AT&T takeover of T-Mobile: Winners, losers

Impact on pricing is too close to call

AT&T and its investors would clearly be winners if the $39 billion proposed takeover of T-Mobile USA is approved by federal regulators. The deal would make AT&T the largest U.S. wireless carrier by far, with 130 million subscribers.

But some other winners might come as a surprise: Apple is one, gaining quick access to T-Mobile's 34 million customers as potential buyers of iPads and iPhones. Enterprise customers of both AT&T and T-Mobile are also winners, several analysts said, because of the combined networks' expanded coverage in the U.S. and the opportunity to move to LTE networks faster in 95% of the U.S.

As for losers, Sprint, which had been rumored for months to be poised to buy T-Mobile from Deustche Telekom, is most adversely affected by the deal. Sprint has already registered concerns that consolidating the market from four major national carriers to three will limit customer choice.

For consumers or enterprise users, AT&T expects that a majority of the smartphones and handsets that AT&T and T-Mobile sell will work in either carrier's network. However, some T-Mobile customers now using devices that run over what is called the AWS network will be migrated into the 850 or 1900 bands of AT&T's wireless spectrum, which would require some kind of new handset, according to AT&T Mobility CEO Ralph de la Vega, who spoke during a Monday morning press conference.

The biggest unknown, and a potential drawback, is how the takeover would affect data and voice pricing. Analysts are split on whether the deal will increase prices, although AT&T argues that its previous consolidations with other carriers have consistently resulted in lower prices.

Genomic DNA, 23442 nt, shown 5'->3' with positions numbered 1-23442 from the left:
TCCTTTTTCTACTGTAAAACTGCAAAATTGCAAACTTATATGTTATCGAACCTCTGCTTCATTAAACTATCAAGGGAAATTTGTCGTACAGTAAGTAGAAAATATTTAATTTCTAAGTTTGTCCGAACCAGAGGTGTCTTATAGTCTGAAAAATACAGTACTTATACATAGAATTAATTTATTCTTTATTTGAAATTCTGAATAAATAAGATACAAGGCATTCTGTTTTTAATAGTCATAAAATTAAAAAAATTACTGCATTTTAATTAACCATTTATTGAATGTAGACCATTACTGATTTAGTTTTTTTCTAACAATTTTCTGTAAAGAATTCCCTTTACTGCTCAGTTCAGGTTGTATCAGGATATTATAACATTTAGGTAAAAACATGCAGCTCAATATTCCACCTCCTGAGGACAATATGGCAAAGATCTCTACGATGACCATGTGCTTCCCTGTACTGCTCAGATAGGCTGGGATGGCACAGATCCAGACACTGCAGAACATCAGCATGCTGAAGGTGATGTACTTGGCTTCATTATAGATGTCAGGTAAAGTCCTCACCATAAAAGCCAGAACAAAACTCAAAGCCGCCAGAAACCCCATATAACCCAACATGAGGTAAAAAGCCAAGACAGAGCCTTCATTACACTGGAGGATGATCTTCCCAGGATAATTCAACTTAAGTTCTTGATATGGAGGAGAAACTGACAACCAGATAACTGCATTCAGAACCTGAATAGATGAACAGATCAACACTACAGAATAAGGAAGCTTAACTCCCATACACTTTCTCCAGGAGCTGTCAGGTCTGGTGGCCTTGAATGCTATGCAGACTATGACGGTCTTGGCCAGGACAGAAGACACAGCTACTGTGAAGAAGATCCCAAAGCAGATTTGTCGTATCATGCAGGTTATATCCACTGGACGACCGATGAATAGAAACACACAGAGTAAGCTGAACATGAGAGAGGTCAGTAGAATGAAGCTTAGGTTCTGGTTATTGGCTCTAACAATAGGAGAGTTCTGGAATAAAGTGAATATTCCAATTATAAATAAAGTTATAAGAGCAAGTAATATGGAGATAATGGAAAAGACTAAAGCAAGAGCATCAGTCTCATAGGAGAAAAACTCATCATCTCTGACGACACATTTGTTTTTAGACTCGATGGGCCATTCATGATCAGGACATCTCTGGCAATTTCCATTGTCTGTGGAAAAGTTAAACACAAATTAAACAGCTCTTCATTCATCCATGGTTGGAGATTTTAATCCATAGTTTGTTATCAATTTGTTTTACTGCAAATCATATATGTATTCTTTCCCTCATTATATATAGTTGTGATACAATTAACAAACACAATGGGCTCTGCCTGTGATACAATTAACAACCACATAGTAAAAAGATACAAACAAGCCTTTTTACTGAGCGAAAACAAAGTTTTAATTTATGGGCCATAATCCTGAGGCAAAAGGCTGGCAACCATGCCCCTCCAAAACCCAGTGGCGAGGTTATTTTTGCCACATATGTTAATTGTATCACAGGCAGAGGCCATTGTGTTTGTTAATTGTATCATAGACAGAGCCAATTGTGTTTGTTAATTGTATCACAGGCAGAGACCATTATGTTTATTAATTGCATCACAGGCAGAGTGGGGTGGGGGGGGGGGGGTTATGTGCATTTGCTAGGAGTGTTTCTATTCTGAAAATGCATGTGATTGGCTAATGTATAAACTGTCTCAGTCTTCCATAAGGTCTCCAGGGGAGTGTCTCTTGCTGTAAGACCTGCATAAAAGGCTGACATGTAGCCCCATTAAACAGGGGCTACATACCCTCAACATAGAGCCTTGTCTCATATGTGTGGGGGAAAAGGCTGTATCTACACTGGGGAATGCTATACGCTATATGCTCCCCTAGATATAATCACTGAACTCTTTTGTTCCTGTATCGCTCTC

Apple is a somewhat unexpected winner in the deal. Apple started with AT&T as its exclusive carrier for the iPhone nearly four years ago, before expanding in the U.S. to include Verizon Wireless earlier this year. With AT&T's planned takeover of T-Mobile, Apple would easily gain access to 34 million potential iPhone customers "without having to ink another carrier deal," noted Mark Lowenstein, an analyst at Lens Analysis. The developers who have worked with various mobile operating systems are also likely to benefit from the consolidation, with fewer restrictions from one less carrier, he added.

On the other hand, bloggers at the GDGT site noted that other handset makers might not like the deal, since they would have one less carrier to sell their wares. "AT&T/T-Mobile will be able to command a huge amount of purchasing power and [will] wield that power to extract the absolute best deals from the likes of HTC, Samsung, Motorola, LG and HP. The one manufacturer that might actually gain is Apple, which gets to sell the iPhone to 33 million or so T-Mobile subscribers without having to negotiate with another carrier or risk alienating one of its carrier partners," GDGT said.

Enterprises would also win, Lowenstein and other analysts said. Enterprises are more concerned with harnessing the ability of new smartphones and tablets than with "shaving a few cents off their wireless pricing plan," Lowenstein said. "They'd be happy with a little less choice [in the number of carriers] in return for a lot more network. And T-Mobile has never been a major player in the enterprise."

Dan Hays, a wireless consultant at PRTM, said AT&T and T-Mobile don't compete much on corporate accounts. Corporate customers at AT&T, however, would benefit from the deal with T-Mobile's 34 million added "in-network" subscribers, and those corporate customers at T-Mobile will likewise increase their network footprint while having access to more devices, including the iPhone, Hays said.

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